Tunnel Vision: Vital Viaduct Centerpiece Surges Ahead

Thu October 18, 2012 - West Edition
Brenda Ruggiero

Demolition machines work last November, 2011, making the last 1,100 ft. (335 m) of the south end of the viaduct disappear.
Demolition machines work last November, 2011, making the last 1,100 ft. (335 m) of the south end of the viaduct disappear.
Demolition machines work last November, 2011, making the last 1,100 ft. (335 m) of the south end of the viaduct disappear. A crew member works atop the central section of the machine that will dig the SR 99 tunnel beneath downtown Seattle. At 57.5 ft. (17.5 m) in diameter, the machine will be the world’s largest of its kind. Tunneling will start in summer 2013. Crews in Japan assemble the central section of the machine that will dig the SR 99 tunnel beneath downtown Seattle. When fully assembled, the machine will be roughly the same size as some of Washington State Ferries’ largest vessels. Crews build the launch pit for the State Route 99 tunnel boring machine in August 2012. The SR 99 construction site just south of downtown Seattle is teeming with giant cranes. Excavators work on the new south end of the Alaskan Way Viaduct. This area is now part of Seattle Tunnel Partners construction site for the SR 99 Tunnel. A long column stands in the landscape where the south end of the Alaskan Way Viaduct once stood. The column will be used as a temporary support during construction of the Atlantic Street overpass. A small boulder of concrete clings to spindly rebar before falling to the ground below. Workers claw through the rubble and rebar along East Frontage Road South, looking south toward South Atlantic Street. The viaduct falls to pieces, looking north toward Century Link Field and downtown Seattle. A view from the Alaskan Way Viaduct demolition. Giant crunchers and munchers work to demolish the viaduct's southern mile near S. Royal Brougham Way. Demolition crews clear the lower deck of the Alaskan Way Viaduct of debris from the demolition of the upper deck while a worker sprays water from high above the viaduct to keep dust at bay.

A huge project under construction in Seattle, Wash., involves replacing a viaduct with a bored tunnel underneath the city. In fact, the Alaskan Way Viaduct Program includes more than 20 projects that will work together to replace the viaduct and reshape the State Route 99 corridor.

According to KaDeena Yerkan, manager of communications and public involvement of the Viaduct Program, construction on the first project began in 2008, and involved crews stabilizing four viaduct columns that had settled following the 2001 Nisqually Earthquake.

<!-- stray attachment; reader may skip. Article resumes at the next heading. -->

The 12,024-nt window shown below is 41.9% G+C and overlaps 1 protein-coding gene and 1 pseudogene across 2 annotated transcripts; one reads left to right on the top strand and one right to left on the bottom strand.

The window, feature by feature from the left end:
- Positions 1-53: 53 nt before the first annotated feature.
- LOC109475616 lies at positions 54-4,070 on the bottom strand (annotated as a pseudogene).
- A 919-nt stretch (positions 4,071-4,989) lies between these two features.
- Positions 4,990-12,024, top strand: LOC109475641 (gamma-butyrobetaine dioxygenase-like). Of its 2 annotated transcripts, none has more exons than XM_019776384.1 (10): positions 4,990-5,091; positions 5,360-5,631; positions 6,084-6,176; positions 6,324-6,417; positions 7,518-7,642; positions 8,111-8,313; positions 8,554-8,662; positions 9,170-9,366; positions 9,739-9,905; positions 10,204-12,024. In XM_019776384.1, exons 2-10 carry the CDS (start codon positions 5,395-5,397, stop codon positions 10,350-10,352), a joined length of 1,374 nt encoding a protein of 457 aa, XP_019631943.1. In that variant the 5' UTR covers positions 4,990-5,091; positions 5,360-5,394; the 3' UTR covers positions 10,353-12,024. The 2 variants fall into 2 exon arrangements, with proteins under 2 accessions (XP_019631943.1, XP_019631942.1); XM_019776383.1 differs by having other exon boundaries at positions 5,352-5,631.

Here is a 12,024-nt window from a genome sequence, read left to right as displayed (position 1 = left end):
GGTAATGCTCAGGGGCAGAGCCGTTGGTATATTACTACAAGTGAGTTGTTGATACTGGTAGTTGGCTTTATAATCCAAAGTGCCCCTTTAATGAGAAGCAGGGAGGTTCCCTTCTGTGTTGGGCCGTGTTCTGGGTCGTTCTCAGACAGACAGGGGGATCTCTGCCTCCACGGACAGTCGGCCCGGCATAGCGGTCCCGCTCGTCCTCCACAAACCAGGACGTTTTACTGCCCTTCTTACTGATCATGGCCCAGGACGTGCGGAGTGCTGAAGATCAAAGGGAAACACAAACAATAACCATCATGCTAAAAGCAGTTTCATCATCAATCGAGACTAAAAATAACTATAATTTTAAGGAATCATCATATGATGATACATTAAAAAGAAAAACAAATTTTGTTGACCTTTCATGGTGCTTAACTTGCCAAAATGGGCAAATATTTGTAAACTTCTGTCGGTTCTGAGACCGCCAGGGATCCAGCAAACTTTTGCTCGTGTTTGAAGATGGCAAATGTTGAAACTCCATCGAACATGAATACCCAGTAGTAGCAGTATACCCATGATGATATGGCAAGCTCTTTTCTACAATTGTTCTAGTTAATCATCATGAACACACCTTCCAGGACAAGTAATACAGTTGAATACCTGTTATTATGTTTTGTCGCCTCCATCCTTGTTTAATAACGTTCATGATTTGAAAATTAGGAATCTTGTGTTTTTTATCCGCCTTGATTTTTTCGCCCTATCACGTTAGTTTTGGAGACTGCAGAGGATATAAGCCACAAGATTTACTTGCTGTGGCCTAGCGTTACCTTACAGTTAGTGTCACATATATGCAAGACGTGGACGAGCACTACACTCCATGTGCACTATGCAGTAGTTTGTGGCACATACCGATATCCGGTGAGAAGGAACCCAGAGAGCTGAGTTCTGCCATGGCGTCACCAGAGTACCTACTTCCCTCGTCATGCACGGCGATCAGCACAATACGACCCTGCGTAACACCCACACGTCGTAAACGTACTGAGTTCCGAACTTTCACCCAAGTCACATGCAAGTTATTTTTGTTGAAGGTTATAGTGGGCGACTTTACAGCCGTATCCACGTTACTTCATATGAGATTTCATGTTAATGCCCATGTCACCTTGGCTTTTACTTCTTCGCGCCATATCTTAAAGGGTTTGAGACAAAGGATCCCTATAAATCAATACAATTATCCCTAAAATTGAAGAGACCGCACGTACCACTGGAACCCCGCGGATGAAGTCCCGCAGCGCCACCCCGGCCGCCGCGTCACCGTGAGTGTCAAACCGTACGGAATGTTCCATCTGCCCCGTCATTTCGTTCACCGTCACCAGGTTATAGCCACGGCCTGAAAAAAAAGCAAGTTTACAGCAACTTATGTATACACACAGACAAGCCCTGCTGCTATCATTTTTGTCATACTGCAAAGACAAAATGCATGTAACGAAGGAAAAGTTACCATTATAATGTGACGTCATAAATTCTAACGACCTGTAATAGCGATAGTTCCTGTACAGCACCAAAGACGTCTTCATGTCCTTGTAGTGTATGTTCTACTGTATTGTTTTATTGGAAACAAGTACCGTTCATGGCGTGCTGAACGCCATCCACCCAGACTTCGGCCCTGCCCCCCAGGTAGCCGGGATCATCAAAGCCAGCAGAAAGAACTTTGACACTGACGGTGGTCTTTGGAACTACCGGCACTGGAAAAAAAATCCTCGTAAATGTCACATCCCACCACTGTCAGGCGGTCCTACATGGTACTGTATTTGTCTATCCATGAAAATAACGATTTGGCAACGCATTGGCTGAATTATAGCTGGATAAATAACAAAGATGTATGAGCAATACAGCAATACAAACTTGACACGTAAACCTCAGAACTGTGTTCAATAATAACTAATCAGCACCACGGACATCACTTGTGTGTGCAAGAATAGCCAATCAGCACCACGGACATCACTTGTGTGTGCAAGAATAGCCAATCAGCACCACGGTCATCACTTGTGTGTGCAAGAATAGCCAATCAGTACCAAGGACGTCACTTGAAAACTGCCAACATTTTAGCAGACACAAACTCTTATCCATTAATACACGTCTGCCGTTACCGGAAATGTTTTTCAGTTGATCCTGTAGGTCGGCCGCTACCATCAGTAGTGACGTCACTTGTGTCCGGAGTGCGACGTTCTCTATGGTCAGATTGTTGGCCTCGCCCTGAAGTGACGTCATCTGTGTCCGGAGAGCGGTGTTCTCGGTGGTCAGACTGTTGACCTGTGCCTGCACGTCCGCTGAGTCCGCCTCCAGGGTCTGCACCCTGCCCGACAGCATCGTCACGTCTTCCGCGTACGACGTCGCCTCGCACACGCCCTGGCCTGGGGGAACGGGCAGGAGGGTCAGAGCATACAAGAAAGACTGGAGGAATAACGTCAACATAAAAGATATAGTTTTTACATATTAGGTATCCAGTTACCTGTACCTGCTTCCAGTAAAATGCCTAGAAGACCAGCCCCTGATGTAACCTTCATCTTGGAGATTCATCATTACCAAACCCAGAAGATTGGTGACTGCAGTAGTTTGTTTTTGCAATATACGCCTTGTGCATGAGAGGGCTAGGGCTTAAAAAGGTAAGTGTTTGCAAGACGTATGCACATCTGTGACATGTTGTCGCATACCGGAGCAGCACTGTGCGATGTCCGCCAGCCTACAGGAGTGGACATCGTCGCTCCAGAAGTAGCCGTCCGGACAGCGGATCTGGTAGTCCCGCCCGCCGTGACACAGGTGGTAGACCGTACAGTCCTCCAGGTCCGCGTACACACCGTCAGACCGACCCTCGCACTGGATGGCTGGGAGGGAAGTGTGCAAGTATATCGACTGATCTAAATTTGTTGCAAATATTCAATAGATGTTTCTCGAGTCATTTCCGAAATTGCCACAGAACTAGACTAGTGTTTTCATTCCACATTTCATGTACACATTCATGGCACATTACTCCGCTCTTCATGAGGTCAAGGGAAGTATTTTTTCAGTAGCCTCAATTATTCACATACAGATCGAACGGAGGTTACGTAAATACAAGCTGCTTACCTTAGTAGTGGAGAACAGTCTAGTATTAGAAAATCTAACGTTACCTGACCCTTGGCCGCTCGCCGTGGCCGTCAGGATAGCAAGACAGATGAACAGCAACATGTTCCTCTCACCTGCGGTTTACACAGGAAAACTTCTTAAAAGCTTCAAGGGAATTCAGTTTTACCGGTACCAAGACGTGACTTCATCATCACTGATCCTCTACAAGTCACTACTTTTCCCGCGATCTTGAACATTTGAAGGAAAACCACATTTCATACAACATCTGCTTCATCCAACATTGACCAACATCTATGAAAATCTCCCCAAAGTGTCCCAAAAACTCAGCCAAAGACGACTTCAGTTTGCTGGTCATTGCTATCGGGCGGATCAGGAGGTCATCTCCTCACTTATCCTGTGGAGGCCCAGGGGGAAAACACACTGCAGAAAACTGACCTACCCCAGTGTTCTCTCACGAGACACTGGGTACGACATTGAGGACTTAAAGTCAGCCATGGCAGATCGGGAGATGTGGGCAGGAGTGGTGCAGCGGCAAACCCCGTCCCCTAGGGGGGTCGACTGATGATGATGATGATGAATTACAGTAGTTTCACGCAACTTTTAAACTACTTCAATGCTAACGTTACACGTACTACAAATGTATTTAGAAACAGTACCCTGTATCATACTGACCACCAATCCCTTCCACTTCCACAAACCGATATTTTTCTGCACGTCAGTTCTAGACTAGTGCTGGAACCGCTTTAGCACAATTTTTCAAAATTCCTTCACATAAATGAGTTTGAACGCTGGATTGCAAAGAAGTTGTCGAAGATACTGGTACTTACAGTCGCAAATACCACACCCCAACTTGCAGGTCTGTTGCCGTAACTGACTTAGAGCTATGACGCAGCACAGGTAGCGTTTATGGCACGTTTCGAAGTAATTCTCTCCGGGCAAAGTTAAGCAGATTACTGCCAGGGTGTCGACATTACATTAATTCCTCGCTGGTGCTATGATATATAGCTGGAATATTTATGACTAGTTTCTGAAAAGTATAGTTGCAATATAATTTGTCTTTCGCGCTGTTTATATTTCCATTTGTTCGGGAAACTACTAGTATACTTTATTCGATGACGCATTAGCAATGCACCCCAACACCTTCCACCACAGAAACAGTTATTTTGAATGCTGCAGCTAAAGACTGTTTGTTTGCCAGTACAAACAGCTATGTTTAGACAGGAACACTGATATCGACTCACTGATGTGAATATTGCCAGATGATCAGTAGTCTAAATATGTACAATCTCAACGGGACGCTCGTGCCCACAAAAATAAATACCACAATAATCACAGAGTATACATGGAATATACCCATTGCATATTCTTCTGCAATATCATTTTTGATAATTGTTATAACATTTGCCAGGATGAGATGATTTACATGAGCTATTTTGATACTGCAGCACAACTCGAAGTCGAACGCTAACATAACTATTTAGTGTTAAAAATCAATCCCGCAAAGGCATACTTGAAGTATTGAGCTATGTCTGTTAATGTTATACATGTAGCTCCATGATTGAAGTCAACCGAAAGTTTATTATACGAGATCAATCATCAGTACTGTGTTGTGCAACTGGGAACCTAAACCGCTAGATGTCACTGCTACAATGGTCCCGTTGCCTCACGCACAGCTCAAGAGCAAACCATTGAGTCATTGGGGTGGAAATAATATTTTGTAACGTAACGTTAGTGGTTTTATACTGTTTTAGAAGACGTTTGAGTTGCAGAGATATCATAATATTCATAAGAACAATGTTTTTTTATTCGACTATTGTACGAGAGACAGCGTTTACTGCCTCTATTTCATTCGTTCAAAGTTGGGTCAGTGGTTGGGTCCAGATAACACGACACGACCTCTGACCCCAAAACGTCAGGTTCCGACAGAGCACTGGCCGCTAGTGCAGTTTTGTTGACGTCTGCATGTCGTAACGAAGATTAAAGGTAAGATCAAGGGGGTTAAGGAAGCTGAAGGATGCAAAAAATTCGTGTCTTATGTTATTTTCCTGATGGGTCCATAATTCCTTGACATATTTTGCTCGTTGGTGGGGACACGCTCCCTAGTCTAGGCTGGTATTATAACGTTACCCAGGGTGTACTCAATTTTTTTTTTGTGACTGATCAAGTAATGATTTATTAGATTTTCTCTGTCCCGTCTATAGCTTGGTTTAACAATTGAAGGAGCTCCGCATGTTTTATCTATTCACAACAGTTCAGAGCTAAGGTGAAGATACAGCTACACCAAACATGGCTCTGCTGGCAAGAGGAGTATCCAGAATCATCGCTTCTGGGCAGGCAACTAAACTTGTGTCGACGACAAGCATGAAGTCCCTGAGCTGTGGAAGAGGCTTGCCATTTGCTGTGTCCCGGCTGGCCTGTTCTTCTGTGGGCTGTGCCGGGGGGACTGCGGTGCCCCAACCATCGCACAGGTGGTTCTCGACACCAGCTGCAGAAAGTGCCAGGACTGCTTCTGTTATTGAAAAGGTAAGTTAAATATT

“Since then, more than a dozen projects have been completed, with several more in progress or set to break ground soon,” Yerkan said. “The centerpiece of the program — the SR 99 tunnel — will open to drivers in late 2015.”

The project Web-site states that the Alaskan Way Viaduct plays a major role in sustaining the economy and maintaining citizens’ ability to travel to and through Seattle.

“However, the viaduct is at risk of failure from earthquakes, with unacceptable risk to lives as well as property,” the site states. “ The structure must be replaced. The SR 99 tunnel will move the state highway underground, reconnect the street grid at the ends of the tunnel, and remove the viaduct along Seattle’s downtown waterfront. It will maintain a vital route for people and goods through downtown, while opening up more than nine acres of public space for a world-class waterfront.”

The viaduct replacement projects are estimated to cost $3.1 billion. A total of $2.8 billion has been committed from the state gas tax, federal sources and tolls on users. In addition, the Port of Seattle also committed $300 million to the replacement program.

“Seattle Tunnel Partners is the design-build contractor for the SR 99 tunnel,” Yerkan said. “Design-build combines project design and construction in a single contract. Key members of Seattle Tunnel Partners, a joint venture of Dragados USA and Tutor Perini Corp., delivered the comparable 49.5-ft-diameter Madrid M-30 highway tunnel in Spain. The team includes local firms Frank Coluccio Construction and HNTB Corp. Hitachi Zosen Corp. is designing and building the tunnel boring machine.”